him down to the floor. They cuffed and shackled him then
roughly snatched him off the floor to escort him to lockup in
E-unit for detox in the showers. Defendant Martin denied
Plaintiff's version of events so he asked to look at the
surveillance video footage. Defendant has denied
Plaintiff's version of events so he has asked for an
investigation and review of the video footage.
was having a hard time breathing because of asthma and had a
“slight” reaction due to the pepper spray which
“almost” caused an asthma attack. (Doc. No. 17 at
8). The spray caused facial swelling and a nurse checkup that
came back with no positive vital or blood pressure signs.
seeks Defendant Martin's permanent reassignment to
another prison, damages, costs and fees, and discovery
including video camera surveillance footage of the incident.
STANDARD OF REVIEW
Plaintiff is a prisoner proceeding in forma
pauperis, the Court must review the Complaint to
determine whether it is subject to dismissal on the grounds
that it is “(i) frivolous or malicious; (ii) fails to
state a claim on which relief may be granted; or (iii) seeks
monetary relief against a defendant who is immune from such
relief.” 28 U.S.C. § 1915(e)(2)(B). In its
frivolity review, a court must determine whether the
Complaint raises an indisputably meritless legal theory or is
founded upon clearly baseless factual contentions, such as
fantastic or delusional scenarios. Neitzke v.
Williams, 490 U.S. 319, 327-28 (1989). A complaint
should not be dismissed for failure to state a claim
“unless ‘after accepting all well-pleaded
allegations in the plaintiff's complaint as true and
drawing all reasonable factual inferences from those facts in
the plaintiff's favor, it appears certain that the
plaintiff cannot prove any set of facts in support of his
claim entitling him to relief.'” Veney v.
Wyche, 293 F.3d 726, 730 (4th Cir. 2002)
(quoting Edwards v. City of Goldsboro, 178 F.3d 231,
244 (4th Cir. 1999)).
pro se complaint must be construed liberally.
Haines v. Kerner, 404 U.S. 519, 520 (1972); see
also Smith v. Smith, 589 F.3d 736, 738 (4th
Cir. 2009) (“Liberal construction of the pleadings is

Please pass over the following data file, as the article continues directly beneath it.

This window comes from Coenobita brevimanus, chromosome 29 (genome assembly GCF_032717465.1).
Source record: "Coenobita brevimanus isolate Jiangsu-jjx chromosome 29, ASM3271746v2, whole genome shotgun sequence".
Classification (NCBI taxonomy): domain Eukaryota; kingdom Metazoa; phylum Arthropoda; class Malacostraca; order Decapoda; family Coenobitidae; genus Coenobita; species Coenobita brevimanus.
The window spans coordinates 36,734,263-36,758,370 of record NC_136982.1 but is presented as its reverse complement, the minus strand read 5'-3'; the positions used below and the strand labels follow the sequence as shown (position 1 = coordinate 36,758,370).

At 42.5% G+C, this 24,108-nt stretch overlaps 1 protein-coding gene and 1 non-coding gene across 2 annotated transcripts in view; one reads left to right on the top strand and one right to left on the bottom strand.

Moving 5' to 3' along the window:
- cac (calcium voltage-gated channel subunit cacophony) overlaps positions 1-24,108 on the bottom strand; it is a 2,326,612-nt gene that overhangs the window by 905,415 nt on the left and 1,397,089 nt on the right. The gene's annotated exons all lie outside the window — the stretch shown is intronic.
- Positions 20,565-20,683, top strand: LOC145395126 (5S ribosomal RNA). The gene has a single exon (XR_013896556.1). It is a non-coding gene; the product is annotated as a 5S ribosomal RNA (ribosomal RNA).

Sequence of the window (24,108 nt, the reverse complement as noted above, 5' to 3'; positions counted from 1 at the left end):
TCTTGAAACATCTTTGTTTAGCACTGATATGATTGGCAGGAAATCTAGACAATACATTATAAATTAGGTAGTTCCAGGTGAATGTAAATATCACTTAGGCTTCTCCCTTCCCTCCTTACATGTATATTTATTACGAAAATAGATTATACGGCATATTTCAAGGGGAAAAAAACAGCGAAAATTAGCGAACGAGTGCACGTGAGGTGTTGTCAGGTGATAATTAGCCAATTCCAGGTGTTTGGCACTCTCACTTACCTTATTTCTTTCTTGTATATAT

particularly appropriate where … there is a pro
se complaint raising civil rights issues.”).
However, the liberal construction requirement will not permit
a district court to ignore a clear failure to allege facts in
his complaint which set forth a claim that is cognizable
under federal law. Weller v. Dep't of Soc.
Servs., 901 F.2d 387 (4th Cir. 1990). A
pro se complaint must still contain sufficient facts
“to raise a right to relief above the speculative
level” and “state a claim to relief that is
plausible on its face.” Bell Atl. Corp. v.
Twombly, 550 U.S. 544, 555, 570 (2007); see Ashcroft
v. Iqbal, 556 U.S. 662 (2009) (the Twombly
plausibility standard applies to all federal civil complaints
including those filed under § 1983). This
“plausibility standard requires a plaintiff to
demonstrate more than a sheer possibility that a defendant
has acted unlawfully.” Francis v. Giacomelli,
588 F.3d 186, 193 (4th Cir. 2009) (internal
quotation marks omitted). He must articulate facts that, when
accepted as true, demonstrate he has stated a claim entitling
him to relief. Id.
treatment a prisoner receives in prison and the conditions
under which he is confined are subject to scrutiny under the
Eighth Amendment, ” Helling v. McKinney, 509
U.S. 25, 31 (1993). In its prohibition of “cruel and
unusual punishments, ” the Eighth Amendment places
restraints on prison officials, who may not, for ...